“It’s just unfortunate to have four DNF’s in a row; two from engines and then two from wrecks. It’s a crappy way to end the season. I thought I had, by far, the best car here today, so I was really happy about that. The Refresh Your Car! Chevrolet was definitely the best car I’ve had at Phoenix. So, I’m happy about that. I just hate that we don’t really get a shot to race for the win.”

Denny Hamlin – Hamlin looked to be in the catbird seat to be able to advance at Phoenix, leading laps throughout the race and finding himself up front when it mattered the most, but in racing, what goes around can come back around to bite you. And that’s exactly what happened to Hamlin.

As you might remember, Hamlin and Chase Elliott had a run-in at Martinsville that ended with Hamlin spinning Elliott from the lead and the two having a heated confrontation after the race. Fast forward to Sunday and Elliott found himself right behind Hamlin.

After harassing Hamlin for a few laps, the two made contact off of Turn 4, causing Hamlin to hit the wall, with the damage enough to cut his tire down a few laps later. Hamlin slapped the wall in Turn 3 and his day would be done as he was relegated to a 35th place finish, eliminating him from championship contention.

“We had a fast car all day,” said Hamlin. “We did essentially our job all day long. We put ourselves in good position. Things just didn’t work there at the end.

“We got ran into the fence by the 24 (Chase Elliott) when we running up front all day. We had a bad pit stop and then we didn’t really make any adjustments. Our car got really tight and we were just battling all we could to keep our track position. We weren’t and we allowed out competition to get close to us.”

Ryan Blaney – Despite scoring the pole and leading the opening 11 laps of the race, things wouldn’t stay that way for the No. 21 team by the time the checkered flag flew. Blaney found himself in the top-five in the closing laps, but a call to stay out on track and maintain their track position would ultimately be the team’s downfall on a must-win day.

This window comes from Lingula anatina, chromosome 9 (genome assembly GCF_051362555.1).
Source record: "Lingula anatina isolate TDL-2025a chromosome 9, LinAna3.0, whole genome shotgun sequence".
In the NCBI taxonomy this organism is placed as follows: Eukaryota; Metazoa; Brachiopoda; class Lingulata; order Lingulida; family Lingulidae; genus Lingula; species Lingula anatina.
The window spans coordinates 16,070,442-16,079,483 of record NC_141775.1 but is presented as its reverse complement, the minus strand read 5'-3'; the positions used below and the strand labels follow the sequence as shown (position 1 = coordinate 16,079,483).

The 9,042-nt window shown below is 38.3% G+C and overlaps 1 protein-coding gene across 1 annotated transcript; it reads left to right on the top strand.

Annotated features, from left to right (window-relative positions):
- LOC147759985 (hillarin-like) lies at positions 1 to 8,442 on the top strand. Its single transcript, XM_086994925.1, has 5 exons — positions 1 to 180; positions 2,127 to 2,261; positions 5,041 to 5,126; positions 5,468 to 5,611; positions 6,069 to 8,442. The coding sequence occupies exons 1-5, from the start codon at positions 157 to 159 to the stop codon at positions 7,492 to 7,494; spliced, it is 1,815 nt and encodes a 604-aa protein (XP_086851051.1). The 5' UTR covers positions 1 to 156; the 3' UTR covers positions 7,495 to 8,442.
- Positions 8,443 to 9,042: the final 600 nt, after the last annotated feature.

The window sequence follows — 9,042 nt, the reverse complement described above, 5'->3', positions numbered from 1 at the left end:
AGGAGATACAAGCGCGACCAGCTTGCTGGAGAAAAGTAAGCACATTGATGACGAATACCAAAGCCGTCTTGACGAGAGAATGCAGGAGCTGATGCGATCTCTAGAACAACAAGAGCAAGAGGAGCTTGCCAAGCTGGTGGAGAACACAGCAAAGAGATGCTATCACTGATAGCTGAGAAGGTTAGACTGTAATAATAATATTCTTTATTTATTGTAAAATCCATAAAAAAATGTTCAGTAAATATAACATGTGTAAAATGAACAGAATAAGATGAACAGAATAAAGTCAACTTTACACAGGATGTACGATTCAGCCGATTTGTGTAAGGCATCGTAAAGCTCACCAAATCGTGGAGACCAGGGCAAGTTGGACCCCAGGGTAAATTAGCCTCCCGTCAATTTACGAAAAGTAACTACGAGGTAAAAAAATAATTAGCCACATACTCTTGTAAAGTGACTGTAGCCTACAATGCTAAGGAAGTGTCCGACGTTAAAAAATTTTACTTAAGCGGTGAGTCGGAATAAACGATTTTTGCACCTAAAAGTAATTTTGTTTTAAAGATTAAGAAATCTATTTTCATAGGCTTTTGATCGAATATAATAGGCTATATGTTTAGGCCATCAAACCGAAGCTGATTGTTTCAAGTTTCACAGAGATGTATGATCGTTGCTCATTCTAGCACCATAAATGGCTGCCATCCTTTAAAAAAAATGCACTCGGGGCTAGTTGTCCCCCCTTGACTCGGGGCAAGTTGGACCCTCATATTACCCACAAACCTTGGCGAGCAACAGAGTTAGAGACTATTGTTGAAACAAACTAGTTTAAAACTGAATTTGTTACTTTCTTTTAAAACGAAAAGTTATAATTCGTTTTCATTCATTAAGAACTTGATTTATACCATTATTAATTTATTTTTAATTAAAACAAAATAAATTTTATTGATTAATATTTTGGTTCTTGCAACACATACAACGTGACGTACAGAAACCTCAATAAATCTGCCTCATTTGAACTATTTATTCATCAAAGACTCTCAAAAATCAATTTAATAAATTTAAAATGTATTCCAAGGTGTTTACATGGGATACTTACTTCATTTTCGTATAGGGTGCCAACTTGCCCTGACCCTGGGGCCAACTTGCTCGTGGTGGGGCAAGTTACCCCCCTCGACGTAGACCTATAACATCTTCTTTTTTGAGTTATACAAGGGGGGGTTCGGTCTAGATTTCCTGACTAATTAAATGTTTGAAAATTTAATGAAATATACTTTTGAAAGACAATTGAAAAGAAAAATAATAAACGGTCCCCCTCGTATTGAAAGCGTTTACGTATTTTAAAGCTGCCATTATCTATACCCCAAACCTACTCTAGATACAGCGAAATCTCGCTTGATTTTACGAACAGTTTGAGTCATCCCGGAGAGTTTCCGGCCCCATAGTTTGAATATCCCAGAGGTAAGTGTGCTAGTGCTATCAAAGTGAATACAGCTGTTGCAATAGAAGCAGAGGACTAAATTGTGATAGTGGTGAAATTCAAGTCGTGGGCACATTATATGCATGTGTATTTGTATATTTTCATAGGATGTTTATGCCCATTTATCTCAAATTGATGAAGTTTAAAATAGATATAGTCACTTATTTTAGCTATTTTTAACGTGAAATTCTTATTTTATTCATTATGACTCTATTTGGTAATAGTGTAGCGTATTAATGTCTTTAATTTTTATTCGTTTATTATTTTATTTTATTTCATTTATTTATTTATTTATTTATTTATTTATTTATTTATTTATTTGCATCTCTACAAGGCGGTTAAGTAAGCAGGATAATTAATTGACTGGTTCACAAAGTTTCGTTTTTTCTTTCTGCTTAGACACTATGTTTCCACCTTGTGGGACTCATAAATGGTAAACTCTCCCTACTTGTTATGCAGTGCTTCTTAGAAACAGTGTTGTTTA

Blaney would wind up fading to 17th place at the finish and would be eliminated from the playoffs.

“We just had no tires,” said Blaney.  “We were debating whether to pit or not there and just didn’t, so that made us fall back.  That stinks.  I thought we could have stayed up and you never know what could have happened, but we just never had the car all day to compete up front.  We did a good job on restarts.  I thought we were decent on restarts all day.  We were able to start up towards the front and just didn’t work out for us.  We still have one more race to go with the Wood Brothers group, so hopefully we can go and have a good run at Miami.

“It’s disappointing, but at the same time we have a lot to be proud of for sure.  The nine weeks that we had is something to be proud of.  It’s a shame we’re not racing for the championship, but we can still try to win the race.”

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David Morgan is the Associate Editor for Motorsports Tribune. A 2008 graduate from the University of Mississippi, David has followed NASCAR since the early 90’s and became hooked at an early age after attending his first race at Talladega Superspeedway in 1993. He has traveled across the country since 2012 to cover some of the most prestigious events both IndyCar and NASCAR have to offer, with an aim to only expand on that in the near future.